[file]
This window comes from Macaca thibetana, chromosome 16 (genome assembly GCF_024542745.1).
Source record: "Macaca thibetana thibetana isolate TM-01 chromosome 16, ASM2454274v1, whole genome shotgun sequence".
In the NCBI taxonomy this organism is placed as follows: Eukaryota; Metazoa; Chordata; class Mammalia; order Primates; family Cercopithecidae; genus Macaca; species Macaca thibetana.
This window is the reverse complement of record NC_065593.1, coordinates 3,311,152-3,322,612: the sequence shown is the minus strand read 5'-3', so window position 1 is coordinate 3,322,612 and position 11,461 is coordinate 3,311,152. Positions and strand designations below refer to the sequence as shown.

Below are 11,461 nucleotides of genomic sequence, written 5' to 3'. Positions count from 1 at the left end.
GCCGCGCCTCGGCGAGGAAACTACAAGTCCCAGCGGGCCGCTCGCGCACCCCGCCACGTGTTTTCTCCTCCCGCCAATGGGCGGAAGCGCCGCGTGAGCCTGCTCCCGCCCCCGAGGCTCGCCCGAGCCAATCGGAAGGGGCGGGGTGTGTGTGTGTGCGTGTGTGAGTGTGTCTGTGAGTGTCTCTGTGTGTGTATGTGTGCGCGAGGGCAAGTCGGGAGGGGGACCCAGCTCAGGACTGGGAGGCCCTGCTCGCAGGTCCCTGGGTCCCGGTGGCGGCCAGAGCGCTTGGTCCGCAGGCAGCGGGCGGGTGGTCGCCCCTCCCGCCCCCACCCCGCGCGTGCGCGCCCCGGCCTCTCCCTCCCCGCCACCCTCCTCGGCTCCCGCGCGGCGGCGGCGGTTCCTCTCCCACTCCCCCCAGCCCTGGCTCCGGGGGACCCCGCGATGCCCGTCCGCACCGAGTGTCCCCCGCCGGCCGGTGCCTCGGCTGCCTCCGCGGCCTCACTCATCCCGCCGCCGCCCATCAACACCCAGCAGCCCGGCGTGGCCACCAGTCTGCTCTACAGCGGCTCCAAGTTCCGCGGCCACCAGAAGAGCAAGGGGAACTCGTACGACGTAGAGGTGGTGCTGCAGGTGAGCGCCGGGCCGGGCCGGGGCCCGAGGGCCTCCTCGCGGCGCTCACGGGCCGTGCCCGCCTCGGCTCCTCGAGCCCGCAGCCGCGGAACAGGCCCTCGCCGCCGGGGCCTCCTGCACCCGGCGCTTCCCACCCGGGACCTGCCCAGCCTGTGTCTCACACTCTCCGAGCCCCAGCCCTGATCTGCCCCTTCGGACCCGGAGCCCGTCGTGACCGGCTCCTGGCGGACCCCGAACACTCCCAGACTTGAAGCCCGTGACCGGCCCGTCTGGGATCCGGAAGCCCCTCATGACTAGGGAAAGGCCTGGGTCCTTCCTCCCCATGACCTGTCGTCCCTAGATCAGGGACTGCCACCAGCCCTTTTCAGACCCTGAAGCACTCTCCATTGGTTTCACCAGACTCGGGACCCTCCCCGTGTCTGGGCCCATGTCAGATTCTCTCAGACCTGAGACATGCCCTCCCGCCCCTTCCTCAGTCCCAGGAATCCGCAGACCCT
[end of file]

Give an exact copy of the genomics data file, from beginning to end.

This window comes from Macaca thibetana, chromosome 16 (genome assembly GCF_024542745.1).
Source record: "Macaca thibetana thibetana isolate TM-01 chromosome 16, ASM2454274v1, whole genome shotgun sequence".
In the NCBI taxonomy this organism is placed as follows: Eukaryota; Metazoa; Chordata; class Mammalia; order Primates; family Cercopithecidae; genus Macaca; species Macaca thibetana.
This window is the reverse complement of record NC_065593.1, coordinates 3,311,152-3,322,612: the sequence shown is the minus strand read 5'-3', so window position 1 is coordinate 3,322,612 and position 11,461 is coordinate 3,311,152. Positions and strand designations below refer to the sequence as shown.

Below are 11,461 nucleotides of genomic sequence, written 5' to 3'. Positions count from 1 at the left end.
GCCGCGCCTCGGCGAGGAAACTACAAGTCCCAGCGGGCCGCTCGCGCACCCCGCCACGTGTTTTCTCCTCCCGCCAATGGGCGGAAGCGCCGCGTGAGCCTGCTCCCGCCCCCGAGGCTCGCCCGAGCCAATCGGAAGGGGCGGGGTGTGTGTGTGTGCGTGTGTGAGTGTGTCTGTGAGTGTCTCTGTGTGTGTATGTGTGCGCGAGGGCAAGTCGGGAGGGGGACCCAGCTCAGGACTGGGAGGCCCTGCTCGCAGGTCCCTGGGTCCCGGTGGCGGCCAGAGCGCTTGGTCCGCAGGCAGCGGGCGGGTGGTCGCCCCTCCCGCCCCCACCCCGCGCGTGCGCGCCCCGGCCTCTCCCTCCCCGCCACCCTCCTCGGCTCCCGCGCGGCGGCGGCGGTTCCTCTCCCACTCCCCCCAGCCCTGGCTCCGGGGGACCCCGCGATGCCCGTCCGCACCGAGTGTCCCCCGCCGGCCGGTGCCTCGGCTGCCTCCGCGGCCTCACTCATCCCGCCGCCGCCCATCAACACCCAGCAGCCCGGCGTGGCCACCAGTCTGCTCTACAGCGGCTCCAAGTTCCGCGGCCACCAGAAGAGCAAGGGGAACTCGTACGACGTAGAGGTGGTGCTGCAGGTGAGCGCCGGGCCGGGCCGGGGCCCGAGGGCCTCCTCGCGGCGCTCACGGGCCGTGCCCGCCTCGGCTCCTCGAGCCCGCAGCCGCGGAACAGGCCCTCGCCGCCGGGGCCTCCTGCACCCGGCGCTTCCCACCCGGGACCTGCCCAGCCTGTGTCTCACACTCTCCGAGCCCCAGCCCTGATCTGCCCCTTCGGACCCGGAGCCCGTCGTGACCGGCTCCTGGCGGACCCCGAACACTCCCAGACTTGAAGCCCGTGACCGGCCCGTCTGGGATCCGGAAGCCCCTCATGACTAGGGAAAGGCCTGGGTCCTTCCTCCCCATGACCTGTCGTCCCTAGATCAGGGACTGCCACCAGCCCTTTTCAGACCCTGAAGCACTCTCCATTGGTTTCACCAGACTCGGGACCCTCCCCGTGTCTGGGCCCATGTCAGATTCTCTCAGACCTGAGACATGCCCTCCCGCCCCTTCCTCAGTCCCAGGAATCCGCAGACCCT